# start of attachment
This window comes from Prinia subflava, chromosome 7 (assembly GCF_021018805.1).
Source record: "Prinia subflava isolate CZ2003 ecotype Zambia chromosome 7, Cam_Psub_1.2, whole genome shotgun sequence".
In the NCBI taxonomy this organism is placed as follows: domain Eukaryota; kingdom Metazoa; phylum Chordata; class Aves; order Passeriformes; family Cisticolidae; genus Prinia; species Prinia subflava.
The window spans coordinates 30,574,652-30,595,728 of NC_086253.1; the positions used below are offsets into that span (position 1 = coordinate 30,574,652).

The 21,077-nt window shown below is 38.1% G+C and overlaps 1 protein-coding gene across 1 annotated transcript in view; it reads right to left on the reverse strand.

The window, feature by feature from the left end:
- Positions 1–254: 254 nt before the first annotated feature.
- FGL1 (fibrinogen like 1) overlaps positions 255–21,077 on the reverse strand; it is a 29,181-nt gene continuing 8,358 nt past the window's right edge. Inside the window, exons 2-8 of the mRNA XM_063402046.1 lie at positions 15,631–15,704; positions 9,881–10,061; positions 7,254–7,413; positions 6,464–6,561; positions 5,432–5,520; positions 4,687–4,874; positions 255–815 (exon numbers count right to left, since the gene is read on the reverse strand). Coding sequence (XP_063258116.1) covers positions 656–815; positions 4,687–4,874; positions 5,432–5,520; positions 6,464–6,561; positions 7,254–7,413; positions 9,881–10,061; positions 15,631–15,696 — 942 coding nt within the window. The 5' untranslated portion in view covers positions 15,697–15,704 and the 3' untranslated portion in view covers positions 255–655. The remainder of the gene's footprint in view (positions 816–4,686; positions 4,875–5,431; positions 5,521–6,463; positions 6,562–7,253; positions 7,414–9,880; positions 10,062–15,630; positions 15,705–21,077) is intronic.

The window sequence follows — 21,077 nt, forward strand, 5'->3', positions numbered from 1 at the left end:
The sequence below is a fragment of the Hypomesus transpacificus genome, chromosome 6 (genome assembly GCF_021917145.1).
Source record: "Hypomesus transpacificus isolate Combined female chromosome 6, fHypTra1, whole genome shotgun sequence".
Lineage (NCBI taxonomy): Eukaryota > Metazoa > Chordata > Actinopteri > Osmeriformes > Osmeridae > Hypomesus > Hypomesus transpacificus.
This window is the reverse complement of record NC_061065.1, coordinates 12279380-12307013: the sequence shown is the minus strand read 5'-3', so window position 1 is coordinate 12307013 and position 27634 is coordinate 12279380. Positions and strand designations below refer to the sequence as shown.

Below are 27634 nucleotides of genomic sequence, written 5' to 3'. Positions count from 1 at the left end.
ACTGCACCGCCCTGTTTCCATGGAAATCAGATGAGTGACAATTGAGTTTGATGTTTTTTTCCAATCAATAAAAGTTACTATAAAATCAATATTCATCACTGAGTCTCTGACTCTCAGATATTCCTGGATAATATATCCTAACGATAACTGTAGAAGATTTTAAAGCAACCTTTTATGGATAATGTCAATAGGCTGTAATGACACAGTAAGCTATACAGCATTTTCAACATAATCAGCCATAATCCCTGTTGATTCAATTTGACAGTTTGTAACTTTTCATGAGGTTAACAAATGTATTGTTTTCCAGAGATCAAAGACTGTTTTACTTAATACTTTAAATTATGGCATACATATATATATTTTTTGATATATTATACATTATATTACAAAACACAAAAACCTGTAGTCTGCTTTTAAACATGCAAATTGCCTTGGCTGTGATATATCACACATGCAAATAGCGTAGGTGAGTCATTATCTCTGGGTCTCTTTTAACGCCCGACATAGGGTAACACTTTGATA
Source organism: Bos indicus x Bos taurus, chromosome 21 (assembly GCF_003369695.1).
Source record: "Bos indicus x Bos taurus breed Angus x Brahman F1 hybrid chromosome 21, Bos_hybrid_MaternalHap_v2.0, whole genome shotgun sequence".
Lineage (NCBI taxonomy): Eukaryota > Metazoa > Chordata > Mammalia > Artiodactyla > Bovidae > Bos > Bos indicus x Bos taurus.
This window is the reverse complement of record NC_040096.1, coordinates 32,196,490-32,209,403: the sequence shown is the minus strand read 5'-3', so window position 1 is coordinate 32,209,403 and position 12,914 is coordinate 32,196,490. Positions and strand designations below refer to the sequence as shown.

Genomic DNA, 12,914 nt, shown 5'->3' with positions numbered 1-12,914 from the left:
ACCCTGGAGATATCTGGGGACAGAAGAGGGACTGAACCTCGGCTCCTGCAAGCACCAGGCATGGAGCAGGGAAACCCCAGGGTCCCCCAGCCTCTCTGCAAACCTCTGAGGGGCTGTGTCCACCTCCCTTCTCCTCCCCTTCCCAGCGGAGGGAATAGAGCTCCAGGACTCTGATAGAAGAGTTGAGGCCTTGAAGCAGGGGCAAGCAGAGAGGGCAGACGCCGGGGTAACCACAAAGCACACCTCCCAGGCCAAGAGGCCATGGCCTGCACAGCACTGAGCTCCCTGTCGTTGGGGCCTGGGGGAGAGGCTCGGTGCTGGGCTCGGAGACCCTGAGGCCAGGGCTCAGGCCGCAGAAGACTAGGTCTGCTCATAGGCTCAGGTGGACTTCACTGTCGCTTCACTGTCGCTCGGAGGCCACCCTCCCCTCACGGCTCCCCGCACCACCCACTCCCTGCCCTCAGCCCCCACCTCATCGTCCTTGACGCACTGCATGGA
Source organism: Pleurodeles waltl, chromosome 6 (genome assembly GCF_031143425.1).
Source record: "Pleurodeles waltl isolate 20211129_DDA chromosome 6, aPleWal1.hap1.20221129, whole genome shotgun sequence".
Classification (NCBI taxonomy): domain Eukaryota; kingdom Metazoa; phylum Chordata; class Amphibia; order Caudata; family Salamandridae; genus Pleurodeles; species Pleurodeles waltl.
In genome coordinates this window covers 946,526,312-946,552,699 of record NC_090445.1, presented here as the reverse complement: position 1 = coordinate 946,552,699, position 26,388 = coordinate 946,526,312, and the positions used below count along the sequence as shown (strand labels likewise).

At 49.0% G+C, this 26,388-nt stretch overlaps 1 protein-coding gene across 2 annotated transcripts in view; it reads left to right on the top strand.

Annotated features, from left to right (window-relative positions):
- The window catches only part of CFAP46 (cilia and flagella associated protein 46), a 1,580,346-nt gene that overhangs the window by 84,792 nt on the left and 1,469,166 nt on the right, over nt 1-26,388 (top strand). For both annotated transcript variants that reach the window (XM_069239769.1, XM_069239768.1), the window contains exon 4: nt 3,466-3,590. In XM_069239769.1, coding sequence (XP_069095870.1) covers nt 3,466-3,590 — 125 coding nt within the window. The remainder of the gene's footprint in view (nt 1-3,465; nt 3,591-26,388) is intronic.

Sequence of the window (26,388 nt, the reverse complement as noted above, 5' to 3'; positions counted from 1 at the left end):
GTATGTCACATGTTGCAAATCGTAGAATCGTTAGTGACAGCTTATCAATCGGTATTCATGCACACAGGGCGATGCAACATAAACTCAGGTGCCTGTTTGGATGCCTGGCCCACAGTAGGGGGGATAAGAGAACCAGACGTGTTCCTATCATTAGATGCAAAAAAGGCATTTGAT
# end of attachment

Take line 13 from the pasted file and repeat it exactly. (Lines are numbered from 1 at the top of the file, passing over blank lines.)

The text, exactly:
This window is the reverse complement of record NC_061065.1, coordinates 12279380-12307013: the sequence shown is the minus strand read 5'-3', so window position 1 is coordinate 12307013 and position 27634 is coordinate 12279380. Positions and strand designations below refer to the sequence as shown.